Why are UTF-8 characters printed to the console as Latin-1 code?

Edit: Because apparently they never were UTF-8-encoded in the first place.

I'm trying to read in a csv file that was stored from Excel with UTF-8 encoding. The file only contains strings of German words. When I print the tibble, those cells that contain a word with, say, an umlaut ("ä" etc.) appear in quotes and instead of the umlaut, its ISO-8859-1 code is depicted.

For instance, store a file Test.csv with the content


and read it with dat <- read_csv2("Test.csv"). When printing it, this is the output I see:

> dat
# A tibble: 1 x 2
  name        city  
  <chr>       <chr> 
1 "B\xe4rbel" Berlin

The encoding is apparently right:

> Encoding(dat$name)
[1] "UTF-8"

Then again:

> guess_encoding(charToRaw(dat$name))
# A tibble: 2 x 2
  encoding   confidence
  <chr>           <dbl>
1 ISO-8859-1       0.42
2 ISO-8859-2       0.42

So, what is printed to the console is encoded in Latin-1? At least, when I read in via dat <- read_csv2("Test.csv", locale = locale(encoding = "ISO-8859-1")), I get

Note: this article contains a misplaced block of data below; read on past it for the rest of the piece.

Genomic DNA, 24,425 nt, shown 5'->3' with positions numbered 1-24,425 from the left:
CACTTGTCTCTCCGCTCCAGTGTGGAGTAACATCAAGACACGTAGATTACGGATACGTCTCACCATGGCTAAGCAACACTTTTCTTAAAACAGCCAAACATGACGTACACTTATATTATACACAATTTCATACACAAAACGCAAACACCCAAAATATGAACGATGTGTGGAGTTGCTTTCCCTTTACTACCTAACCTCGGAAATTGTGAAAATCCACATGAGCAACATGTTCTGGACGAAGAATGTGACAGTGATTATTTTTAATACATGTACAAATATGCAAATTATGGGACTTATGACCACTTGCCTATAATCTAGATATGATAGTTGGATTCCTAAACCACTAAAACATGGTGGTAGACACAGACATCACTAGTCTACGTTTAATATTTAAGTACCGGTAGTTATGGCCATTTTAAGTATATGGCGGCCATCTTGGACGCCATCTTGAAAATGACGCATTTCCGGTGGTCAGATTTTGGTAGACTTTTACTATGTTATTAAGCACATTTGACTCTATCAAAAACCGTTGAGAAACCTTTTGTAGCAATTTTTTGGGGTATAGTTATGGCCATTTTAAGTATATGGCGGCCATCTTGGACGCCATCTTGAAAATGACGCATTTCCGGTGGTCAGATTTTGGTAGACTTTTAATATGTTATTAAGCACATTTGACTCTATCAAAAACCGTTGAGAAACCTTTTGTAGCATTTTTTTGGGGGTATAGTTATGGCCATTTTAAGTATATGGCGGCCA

> dat
# A tibble: 1 x 2
  name   city  
  <chr>  <chr> 
1 Bärbel Berlin

My question ultimately is this: Do I have to specify separately in what format characters are stored and in what way they are printed to the console?

(Apologies if this a bad question, but I'm quite new to R and I have thoroughly tried to find an answer elsewhere, to no avail... Any help would be much appreciated!)

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The problem seems to be the file you are reading is not UTF-8 as you think it is actually ISO-8859-1 / Latin-1. E4 is the byte code for ä in Latin-1 (https://www.fileformat.info/info/unicode/char/00e4/index.htm). I can reproduce your symptoms exactly by saving the file with a ISO-8850-1 encoding in RStudio (File->Save with Encoding...)

The default readr locale encoding is UTF-8, so to read in data from other formats you need to specify it explicitly, like you did in the last example.

Note that regardless of the input file encoding readr always converts the data to UTF-8.


Thank you! I saved the original file myself in Excel several times, everytime painstakingly making sure to choose UTF-8 encoding... Looks like I or Excel aren't doing what they're supposed to. :grimacing:

Is that why Encoding(dat$name) throws "UTF-8"? That may have lead me to believe that the (input) encoding as such was indeed utf-8.

At that point, you've read in the file, which has been converted to UTF-8.

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